Allergies to food and airborne allergens in children and adolescents: role of epigenetics in a changing environment

Publikation: Bidrag til tidsskriftReviewForskningfagfællebedømt

Allergic diseases affect millions of children and adolescents worldwide. In this Review, we focus on allergies to food and airborne allergens and provide examples of prevalence trends during a time when climate change is of increasing concern. Profound environmental changes have affected natural systems in terms of biodiversity loss, air pollution, and climate. We discuss the potential links between these changes and allergic diseases in children, and the clinical implications. Several exposures of relevance for allergic disease also correlate with epigenetic changes such as DNA methylation. We propose that epigenetics could be a promising tool by which exposures and hazards related to a changing environment can be captured. Epigenetics might also provide promising biomarkers and help to elucidate the mechanisms related to allergic disease initiation and progress.

TidsskriftThe Lancet Child and Adolescent Health
Udgave nummer11
Sider (fra-til)810-819
Antal sider10
StatusUdgivet - 2022

Bibliografisk note

Funding Information:
EM reports consultant or advisory board fees from ALK-Abelló A/S, AstraZeneca, Chiesi, Novartis, and Sanofi, outside the submitted work; and is supported by grants from the Horizon 2020 research programme (European Research Council: a translational approach to identify biomarkers for asthma and lung function impairment, grant number 757919 and the Exposome powered tools for healthy living in urban settings project, grant number 874627), the Swedish Research Council, the Swedish Heart–Lung Foundation, and Region Stockholm. GHK reports participation in advisory boards for GSK and PURE-IMS (money to institution) and is supported by grants from ZON-MW (VICI grant), Netherlands Lung Foundation, H2020 research programme (Prominent project), GSK, Vertex, and TEVA the Netherlands. ZJA is supported by the Novo Nordisk Foundation Challenge programme (grant number NNF17OC0027812). SB is supported by grants from the US National Institutes of Health (grant numbers R01 AI118833, R01 AI147028, U01 AI160082, and U19 AI136053). AMV-C has no competing interests.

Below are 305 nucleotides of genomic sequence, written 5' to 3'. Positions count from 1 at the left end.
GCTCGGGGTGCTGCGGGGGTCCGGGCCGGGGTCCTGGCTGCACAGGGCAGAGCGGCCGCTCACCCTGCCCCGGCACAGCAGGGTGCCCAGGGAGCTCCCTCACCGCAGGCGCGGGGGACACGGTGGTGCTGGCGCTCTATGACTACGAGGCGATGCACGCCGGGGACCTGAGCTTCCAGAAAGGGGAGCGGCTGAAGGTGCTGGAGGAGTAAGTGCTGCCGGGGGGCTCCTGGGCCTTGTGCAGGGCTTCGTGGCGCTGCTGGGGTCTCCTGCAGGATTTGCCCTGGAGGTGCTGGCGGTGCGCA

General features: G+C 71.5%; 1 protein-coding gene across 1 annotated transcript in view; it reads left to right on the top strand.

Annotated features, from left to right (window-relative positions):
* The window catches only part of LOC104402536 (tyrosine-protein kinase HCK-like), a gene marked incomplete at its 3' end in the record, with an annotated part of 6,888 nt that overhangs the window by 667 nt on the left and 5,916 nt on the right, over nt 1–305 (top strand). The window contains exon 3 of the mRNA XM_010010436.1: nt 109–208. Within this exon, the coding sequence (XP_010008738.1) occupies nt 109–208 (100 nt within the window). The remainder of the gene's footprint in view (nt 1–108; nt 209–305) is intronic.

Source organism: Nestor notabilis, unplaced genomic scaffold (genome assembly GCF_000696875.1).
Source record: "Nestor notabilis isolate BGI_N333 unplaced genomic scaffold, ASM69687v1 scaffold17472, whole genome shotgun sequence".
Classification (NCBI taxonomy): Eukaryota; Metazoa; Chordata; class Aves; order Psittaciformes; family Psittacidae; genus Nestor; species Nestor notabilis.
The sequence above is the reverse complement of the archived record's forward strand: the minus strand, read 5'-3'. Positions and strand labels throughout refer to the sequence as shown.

Publisher Copyright:
© 2022 Elsevier Ltd

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